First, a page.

General Motors Corp. today announced it is selling its Frigidaire appliance division of White Consolidated Industries of Cleveland and converting its Dayton plants for automotive assembly.
"The proposed sale assures the continuation of the Frigidaire name, product line and distribution system, but it does not include the two Frigidaire manufacturing facilities," GM president Elliott N. Estes said. The Chamber of Commerce predicted the GM move would increase unemployment in the city from 3.9 percent to 5 percent.
"These two facilities -- totaling some four million square feet -- will be converted to automotive operations for the assembly of light trucks and diesel engines," Estes said.
Neither the purchase price nor tentative terms of the transaction were disclosed. This is the first time GM has had a vehicle assembly plant in Dayton.
White Consolidated Industries Inc. is the nation's third largest home appliance manufacturer. Its line presently include White-Westinghouse, Gibson and Kelvinator.
"We expect the transaction to be completed within 90 days," said Henry Eaton, a WCI spokesman. "White will also be buying Frigidaire patents, engineering, some equipment and tooling."
Eaton said that Frigidaire employes engaged in sales, distribution, engineering and administration would be absorbed by WCI in its eastern seaboard plants, but that hourly employes probably would not be relocated.
He said WCI, whose sales totaled $875 million in major home appliances during 1977, will not build any new plants to produce the Frigidaire line, and that all appliances will be made at existing operations.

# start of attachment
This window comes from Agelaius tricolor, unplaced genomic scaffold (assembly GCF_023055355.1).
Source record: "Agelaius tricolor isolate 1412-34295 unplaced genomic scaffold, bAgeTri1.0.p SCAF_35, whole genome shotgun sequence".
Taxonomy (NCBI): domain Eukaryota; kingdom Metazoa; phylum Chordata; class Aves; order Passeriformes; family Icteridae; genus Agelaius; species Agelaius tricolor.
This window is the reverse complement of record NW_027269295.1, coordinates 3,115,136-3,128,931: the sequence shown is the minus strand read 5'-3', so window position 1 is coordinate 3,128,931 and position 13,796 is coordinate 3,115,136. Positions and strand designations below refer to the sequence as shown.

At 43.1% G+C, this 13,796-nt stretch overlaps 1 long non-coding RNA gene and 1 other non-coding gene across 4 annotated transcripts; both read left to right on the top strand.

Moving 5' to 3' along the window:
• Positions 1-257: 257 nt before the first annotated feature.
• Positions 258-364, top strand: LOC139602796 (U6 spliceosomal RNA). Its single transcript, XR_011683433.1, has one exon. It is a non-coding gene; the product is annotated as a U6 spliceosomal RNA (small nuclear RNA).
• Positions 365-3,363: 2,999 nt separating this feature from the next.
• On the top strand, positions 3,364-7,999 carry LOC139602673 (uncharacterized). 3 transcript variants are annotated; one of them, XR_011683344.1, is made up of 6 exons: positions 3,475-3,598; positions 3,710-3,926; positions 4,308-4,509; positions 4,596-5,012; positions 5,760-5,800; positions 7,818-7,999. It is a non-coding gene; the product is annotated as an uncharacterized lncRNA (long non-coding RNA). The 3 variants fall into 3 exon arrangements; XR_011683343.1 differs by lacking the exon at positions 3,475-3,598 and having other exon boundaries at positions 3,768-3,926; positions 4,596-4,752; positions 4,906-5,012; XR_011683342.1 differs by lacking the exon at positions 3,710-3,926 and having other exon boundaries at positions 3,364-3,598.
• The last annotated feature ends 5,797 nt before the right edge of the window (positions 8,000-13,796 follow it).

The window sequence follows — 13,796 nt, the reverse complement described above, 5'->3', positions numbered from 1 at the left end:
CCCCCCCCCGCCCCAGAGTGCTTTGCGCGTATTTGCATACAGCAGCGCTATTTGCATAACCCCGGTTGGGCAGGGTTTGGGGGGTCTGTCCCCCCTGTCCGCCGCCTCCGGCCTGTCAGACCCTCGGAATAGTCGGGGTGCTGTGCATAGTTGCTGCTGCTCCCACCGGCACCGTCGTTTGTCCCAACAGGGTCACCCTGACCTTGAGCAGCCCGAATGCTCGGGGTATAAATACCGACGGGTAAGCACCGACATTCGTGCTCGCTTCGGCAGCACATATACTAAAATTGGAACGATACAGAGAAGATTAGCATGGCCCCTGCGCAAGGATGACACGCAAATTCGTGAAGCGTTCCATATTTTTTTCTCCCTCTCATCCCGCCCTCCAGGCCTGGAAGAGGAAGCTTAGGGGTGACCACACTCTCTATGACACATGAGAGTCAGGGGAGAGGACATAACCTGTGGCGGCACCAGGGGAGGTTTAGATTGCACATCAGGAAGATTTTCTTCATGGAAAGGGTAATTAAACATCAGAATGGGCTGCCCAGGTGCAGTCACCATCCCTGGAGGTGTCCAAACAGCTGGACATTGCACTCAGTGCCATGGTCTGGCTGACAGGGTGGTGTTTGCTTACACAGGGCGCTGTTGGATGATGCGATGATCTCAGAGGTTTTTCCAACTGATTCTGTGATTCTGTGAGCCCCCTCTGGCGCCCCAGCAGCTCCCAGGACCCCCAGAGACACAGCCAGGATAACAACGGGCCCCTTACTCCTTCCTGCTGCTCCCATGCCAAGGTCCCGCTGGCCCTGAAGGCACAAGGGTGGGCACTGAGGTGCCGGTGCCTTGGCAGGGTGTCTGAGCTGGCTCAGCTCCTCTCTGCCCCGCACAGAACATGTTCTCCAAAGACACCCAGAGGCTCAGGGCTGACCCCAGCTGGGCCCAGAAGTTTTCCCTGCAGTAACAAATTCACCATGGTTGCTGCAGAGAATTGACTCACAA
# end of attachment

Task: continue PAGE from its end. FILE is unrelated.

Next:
Estes said GM will begin the conversion of their two facilities in the Dayton suburb of Moraine as soon as the production buildout of appliances is completed. He said layoffs would begin next month and the plant should shut down by mid-April.
Frigidaire currently employs approximately 8,000 people -- 6,200 hourly and 1,800 salaried."
"Our objective is to help every employe find work," Estes said. "Those employes who are not employed by WCI will be considered for openings with GM's other Dayton divisions or with new automotive operations when they begin production."
General Motors does not expect to begin producing its new small-sized truck until the first half of 1981. Estes said the truck would be akin to GM's present Luv truck model, but its parts would be primarily manufactured in the United States. He would not say what the diesel engines manufactured in Dayton would be used for.
The GM president said that at full production, the two plants will employ about 4,500 workers.
Union officials were not immediately available following the late afternoon announcement, but many have voiced concern over possible layoffs as rumors about the sale began circulating two weeks ago. The Dayton area has lost more than 35,000 blue collar jobs since 1969.